They say it takes a village to raise a child. A village of University of Missouri Extension Master Gardener volunteers grow gardens to help feed the hungry and homeless across the state.
Last year, volunteers for the Laura Miller George Help Center of Mexico, Mo., gardened and grew for the local food pantry and the homeless people who lived in a nearby wooded area. A USDA Natural Resources Conservation Service grant helped make the 3-acre garden and greenhouses possible.
Along with the NRCS grant came strong community support. Local FFA students raised plants in a greenhouse. Callaway Fields garden center and Orscheln Farm & Home donated plants and seed. Master Gardeners sorted bulk seed into smaller packets to give to families at the food bank and to plant in the community garden.
Students from the area technical school built eight wheelchair-accessible raised beds. “The raised beds give gardeners with back and knee problems the opportunity to garden long after their backs and knees have worn out,” says Jan Kendall, who served as garden coordinator last year.
MU Extension nutrition program associates Jolene Rodgers and Sarah Geist, Help Center and Career Center volunteers, local church members, and MU Extension Master Gardeners donated an abundance of tomatoes, okra, peppers, green beans and mustard greens to the Help Center’s food pantry.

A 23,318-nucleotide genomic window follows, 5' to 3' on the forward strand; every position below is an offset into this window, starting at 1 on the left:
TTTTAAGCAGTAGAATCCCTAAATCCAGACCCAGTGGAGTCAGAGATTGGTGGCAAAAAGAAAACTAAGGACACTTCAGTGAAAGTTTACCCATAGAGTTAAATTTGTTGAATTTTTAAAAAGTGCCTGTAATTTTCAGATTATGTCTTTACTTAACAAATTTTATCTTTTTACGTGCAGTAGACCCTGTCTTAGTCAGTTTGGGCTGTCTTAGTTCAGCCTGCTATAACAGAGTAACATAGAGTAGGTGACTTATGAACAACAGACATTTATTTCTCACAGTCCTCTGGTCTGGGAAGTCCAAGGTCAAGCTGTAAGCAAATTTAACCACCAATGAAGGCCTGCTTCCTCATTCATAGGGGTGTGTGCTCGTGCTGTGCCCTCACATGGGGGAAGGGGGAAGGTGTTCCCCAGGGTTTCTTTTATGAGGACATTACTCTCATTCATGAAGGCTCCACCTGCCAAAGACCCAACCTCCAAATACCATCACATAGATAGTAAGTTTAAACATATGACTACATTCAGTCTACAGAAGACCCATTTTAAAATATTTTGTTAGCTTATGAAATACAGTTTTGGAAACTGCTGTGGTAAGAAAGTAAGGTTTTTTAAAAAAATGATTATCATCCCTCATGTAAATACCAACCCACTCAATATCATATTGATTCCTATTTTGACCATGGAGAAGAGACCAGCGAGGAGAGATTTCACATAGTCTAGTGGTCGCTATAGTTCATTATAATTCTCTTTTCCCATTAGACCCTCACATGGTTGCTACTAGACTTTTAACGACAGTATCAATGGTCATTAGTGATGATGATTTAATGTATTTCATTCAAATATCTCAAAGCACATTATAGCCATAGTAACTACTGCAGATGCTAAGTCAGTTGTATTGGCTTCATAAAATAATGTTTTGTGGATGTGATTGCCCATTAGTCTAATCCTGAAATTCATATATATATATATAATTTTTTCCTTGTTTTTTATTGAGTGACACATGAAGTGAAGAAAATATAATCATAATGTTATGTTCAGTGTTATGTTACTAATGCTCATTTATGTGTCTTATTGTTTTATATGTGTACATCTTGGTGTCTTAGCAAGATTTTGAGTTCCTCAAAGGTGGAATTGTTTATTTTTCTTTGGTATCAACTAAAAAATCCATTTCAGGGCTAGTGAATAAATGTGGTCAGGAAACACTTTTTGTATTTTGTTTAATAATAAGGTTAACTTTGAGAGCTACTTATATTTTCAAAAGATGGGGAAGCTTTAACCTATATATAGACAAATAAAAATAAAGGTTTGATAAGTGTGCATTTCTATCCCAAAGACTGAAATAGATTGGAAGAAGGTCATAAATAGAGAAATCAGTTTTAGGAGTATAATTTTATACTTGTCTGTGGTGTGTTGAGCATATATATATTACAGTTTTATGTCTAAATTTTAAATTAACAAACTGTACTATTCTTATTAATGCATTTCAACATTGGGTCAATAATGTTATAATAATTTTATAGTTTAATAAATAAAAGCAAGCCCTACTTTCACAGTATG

In Kansas City, Master Gardeners provide horticulture and volunteer services at an urban garden at 18th Street and Broadway. The garden began in 2010 as an urban sustainability project of DST Systems, an information technology services company based in Kansas City. Greater Kansas City Master Gardeners manage the top level of garden beds. They grow flowers, vegetables and herbs to donate to the Harvesters Community Food Network for distribution to area food banks.
Volunteer teams from nearby engineering and architectural firms, banks, and medical centers adopted the remaining 81 gardens, says Cathy Bylinowski, MU Extension horticulture educator in Blue Springs. She guides the garden efforts of volunteers from seed to harvest.
Garden produce adds flavor and nutrition to meals. It also helps food stamp dollars go farther. Just as important, volunteers help build community connections by bringing food pantry clients together with local volunteers, says Bill McKelvey, project coordinator of MU’s Interdisciplinary Center for Food Security.
During National Volunteer Week, April 7-13, the motto is “shining a light on the people and causes that inspire us to serve.”
MU Extension horticulturist David Trinklein says, “I can think of few applications of the Master Gardener program more beneficial than assisting those in need to grow their own food.”
Trinklein says that in 2018, Missouri’s 53 Master Gardener chapters reported 164,788 volunteer hours valued at $3.98 million as they fulfilled the program’s mission of “helping others learn to grow.”